8. 8. What were their aspirations and activities? • Primary prevention and alternatives to statutory services, e.g. developing community assets and fostering self-care • Getting professionals to work together better, e.g. multi-disciplinary teams (MDTs), often based around general practice, with forms of care ‘navigation’ • Improving patient experience, e.g. single point of contact • Moving from reactive to proactive care, e.g. stratifying patients at risk of admission, care planning • Reducing hospital dependence, e.g. shifting care to primary & community sector, reducing avoidable hospital admissions
  9. 9. Target groups • Older people in nearly all Pioneers • People with mental health problems/learning disabilities • Long-term conditions, end of life care • Carers, children, cancer • Whole community
  10. 10. Self-reports during 2014 and 2015 (1) • Pioneer bids often included vision of whole system change but little ‘hard’ evidence of major service change likely to be visible to users and their informal carers • Signs of initial ambitions being scaled back and activities increasingly focused on a narrower range of initiatives
  11. 11. Self-reports during 2014 and 2015 (2) • Tending to converge on interventions for older people with substantial needs via MDTs organised around primary care employing, e.g. – care navigators and coordinators, risk stratification and single points of access • Signs of more ‘top-down’ management of the programme since NHSE became responsible, perhaps leading to less innovation & risk- taking in future – deteriorating financial position impelling change
  12. 12. 2013 Person-centred co- ordinated care ‘I-statements’ Local government Bottom-up 2015 Top-down NHS England Reducing emergency admissions & hospital spending Contributing to financial targets
  13. 13. Key informants’ panel surveys • Participants’ views & experiences over time • First survey mid-April to mid-June 2016 • Completed questionnaires: 98/360 • Response rate: 29.1%, 1-9 respondents per Pioneer • Respondents: CCG: 26 LA: 24 Other NHS: 23 Other (e.g. patient reps): 25
  14. 14. Main findings of first panel survey I • Pioneers very much CCG/LA led – <50% CCG respondents thought acute or community trusts or GPs were very involved • Top 3 barriers to integrated care 1. Financial constraints 2. Incompatible IT/IG systems 3. Conflicting central government/national policies and priorities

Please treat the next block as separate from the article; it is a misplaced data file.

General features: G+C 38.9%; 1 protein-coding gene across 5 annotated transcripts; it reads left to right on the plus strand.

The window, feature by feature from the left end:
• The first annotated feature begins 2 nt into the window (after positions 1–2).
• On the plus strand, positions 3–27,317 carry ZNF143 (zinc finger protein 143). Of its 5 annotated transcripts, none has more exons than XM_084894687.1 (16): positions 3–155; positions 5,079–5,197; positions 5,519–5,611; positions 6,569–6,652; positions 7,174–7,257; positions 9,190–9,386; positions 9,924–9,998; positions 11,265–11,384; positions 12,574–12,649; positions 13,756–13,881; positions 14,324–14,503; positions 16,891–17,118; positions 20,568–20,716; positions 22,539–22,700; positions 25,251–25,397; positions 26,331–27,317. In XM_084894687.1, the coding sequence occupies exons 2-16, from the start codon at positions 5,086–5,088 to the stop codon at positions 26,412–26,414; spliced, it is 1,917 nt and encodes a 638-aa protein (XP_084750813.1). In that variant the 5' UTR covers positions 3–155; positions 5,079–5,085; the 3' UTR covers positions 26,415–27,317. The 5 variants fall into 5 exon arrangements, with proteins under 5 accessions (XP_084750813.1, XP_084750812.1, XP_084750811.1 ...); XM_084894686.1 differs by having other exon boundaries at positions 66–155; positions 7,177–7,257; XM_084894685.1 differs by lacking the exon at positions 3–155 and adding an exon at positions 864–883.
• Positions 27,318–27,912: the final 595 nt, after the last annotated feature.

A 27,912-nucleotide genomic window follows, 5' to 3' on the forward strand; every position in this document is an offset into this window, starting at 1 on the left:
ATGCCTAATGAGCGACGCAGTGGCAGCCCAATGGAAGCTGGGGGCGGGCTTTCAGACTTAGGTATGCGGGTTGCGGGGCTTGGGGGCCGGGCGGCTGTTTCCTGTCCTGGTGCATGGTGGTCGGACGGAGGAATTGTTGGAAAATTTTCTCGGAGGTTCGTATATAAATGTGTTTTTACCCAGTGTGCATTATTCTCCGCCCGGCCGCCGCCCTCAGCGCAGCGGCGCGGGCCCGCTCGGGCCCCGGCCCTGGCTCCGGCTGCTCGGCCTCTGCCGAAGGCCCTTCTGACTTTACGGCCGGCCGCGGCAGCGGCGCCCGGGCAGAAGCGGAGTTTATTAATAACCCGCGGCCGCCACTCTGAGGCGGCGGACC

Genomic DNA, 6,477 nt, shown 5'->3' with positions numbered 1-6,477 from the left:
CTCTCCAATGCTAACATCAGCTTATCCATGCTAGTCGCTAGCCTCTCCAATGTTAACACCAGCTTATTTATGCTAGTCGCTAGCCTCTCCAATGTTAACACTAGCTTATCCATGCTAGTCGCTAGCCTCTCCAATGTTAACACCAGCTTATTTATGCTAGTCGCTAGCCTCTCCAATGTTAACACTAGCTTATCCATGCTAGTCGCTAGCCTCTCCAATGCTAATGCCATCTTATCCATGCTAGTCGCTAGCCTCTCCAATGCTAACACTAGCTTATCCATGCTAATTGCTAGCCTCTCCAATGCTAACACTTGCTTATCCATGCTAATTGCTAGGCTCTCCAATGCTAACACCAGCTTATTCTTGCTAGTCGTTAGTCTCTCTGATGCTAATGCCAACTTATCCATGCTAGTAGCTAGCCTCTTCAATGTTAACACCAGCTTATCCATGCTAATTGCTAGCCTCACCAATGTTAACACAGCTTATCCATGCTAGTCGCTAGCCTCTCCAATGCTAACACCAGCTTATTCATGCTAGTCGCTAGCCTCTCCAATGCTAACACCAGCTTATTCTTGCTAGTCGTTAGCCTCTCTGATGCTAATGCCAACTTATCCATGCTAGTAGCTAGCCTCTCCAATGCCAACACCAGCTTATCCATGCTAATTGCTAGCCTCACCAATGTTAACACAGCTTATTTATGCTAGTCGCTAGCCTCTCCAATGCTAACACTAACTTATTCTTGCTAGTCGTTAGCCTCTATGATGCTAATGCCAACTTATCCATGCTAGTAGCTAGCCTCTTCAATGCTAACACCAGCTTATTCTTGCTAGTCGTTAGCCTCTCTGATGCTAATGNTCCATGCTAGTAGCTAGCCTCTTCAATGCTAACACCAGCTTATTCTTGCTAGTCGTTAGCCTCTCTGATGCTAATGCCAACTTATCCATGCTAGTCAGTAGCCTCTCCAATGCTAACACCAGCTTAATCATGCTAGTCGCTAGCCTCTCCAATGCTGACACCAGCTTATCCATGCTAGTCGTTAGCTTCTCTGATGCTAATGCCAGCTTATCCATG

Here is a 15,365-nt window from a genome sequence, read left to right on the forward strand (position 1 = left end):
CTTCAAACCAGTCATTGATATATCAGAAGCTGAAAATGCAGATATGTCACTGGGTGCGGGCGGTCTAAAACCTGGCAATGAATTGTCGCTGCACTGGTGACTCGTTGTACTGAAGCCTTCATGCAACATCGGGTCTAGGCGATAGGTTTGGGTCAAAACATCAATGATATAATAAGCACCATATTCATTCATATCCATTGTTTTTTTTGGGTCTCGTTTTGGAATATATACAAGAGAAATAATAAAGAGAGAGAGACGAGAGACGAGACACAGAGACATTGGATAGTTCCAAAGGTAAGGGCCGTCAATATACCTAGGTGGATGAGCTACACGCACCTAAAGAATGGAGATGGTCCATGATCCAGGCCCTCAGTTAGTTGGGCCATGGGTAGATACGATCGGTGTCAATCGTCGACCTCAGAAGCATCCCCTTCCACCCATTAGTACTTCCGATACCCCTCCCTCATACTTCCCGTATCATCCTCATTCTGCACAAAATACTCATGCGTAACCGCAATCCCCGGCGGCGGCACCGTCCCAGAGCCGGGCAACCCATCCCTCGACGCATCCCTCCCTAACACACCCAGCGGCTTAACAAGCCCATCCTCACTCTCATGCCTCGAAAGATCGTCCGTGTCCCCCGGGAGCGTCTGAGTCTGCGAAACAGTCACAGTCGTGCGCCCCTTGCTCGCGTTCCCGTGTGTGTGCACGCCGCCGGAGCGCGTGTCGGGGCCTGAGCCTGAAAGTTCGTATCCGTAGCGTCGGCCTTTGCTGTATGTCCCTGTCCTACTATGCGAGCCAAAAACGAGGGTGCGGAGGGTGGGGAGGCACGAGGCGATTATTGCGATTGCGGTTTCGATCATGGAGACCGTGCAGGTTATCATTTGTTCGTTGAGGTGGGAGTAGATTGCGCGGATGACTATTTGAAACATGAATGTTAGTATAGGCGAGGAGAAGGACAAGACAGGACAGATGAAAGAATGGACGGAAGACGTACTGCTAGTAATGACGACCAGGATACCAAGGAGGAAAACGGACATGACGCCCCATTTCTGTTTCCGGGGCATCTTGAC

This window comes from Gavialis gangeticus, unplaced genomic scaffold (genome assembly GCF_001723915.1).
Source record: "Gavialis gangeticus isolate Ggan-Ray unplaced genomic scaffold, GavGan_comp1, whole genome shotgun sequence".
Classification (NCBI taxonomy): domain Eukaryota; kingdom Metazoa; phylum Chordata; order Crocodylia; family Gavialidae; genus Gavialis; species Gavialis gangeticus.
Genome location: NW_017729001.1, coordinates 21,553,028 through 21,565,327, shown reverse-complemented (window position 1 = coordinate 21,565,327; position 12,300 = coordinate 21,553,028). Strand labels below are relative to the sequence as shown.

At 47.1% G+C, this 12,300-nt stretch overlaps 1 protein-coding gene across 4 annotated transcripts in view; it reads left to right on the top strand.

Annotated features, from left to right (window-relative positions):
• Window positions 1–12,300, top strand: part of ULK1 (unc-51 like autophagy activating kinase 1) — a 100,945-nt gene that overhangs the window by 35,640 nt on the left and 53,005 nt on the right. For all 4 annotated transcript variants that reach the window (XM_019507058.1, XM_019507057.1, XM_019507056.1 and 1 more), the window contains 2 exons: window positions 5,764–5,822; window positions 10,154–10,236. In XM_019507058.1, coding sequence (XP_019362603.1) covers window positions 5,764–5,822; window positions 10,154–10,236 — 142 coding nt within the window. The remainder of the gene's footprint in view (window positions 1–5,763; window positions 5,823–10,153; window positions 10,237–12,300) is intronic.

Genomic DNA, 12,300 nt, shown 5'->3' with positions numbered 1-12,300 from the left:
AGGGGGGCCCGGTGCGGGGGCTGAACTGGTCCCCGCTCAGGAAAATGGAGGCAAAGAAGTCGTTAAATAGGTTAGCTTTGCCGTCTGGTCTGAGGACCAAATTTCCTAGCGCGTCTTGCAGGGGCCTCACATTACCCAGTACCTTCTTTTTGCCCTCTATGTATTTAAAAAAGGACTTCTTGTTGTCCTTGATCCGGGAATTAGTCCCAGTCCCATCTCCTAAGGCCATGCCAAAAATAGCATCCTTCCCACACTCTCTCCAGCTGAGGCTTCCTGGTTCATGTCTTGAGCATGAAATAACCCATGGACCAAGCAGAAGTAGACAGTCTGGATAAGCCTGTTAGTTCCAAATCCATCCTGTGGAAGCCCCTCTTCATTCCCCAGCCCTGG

15. 15. Main findings of first panel survey II • New Care Models and BCF seen as very/fairly helpful by 74% & 61%, respectively • Respondents much more likely to report progress subjectively than against routinely measurable indicators , e.g. unplanned admissions, savings – most important achievements reported tended to be in terms of planning & early implementation rather than measurable impacts – ‘leads’ more positive than most others
  16. 16. Progress of programme reported by Pioneer leads % reporting ‘substantial’ / ‘some’ progress Patients/service users are now able to experience services that are more joined up. 91 The quality of care for patients/service users has improved. 91 Services are now more accessible to patients/service users. 91 The quality of life for patients/service users has improved. 86 Patients/service users are now able to continue living independently for longer. 82 The experience of carers has improved. 82 Patients/service users now have a greater say in the care they receive. 82 Patients/service users are now better able to manage their own care & health. 77 Patients/services users now have a greater awareness of the services available. 77 GPs are now at the centre of organising and co-ordinating patients’/service users’ care. 77 Service providers are now able to respond more quickly to patients’/ service users’ (changing) needs. 73 The number of readmissions to hospital have reduced. 68 Unplanned admissions have reduced. 64 Job satisfaction among frontline staff involved in the Pioneer programme has increased. 59 On average, per patient/service user health & social care costs have decreased. 27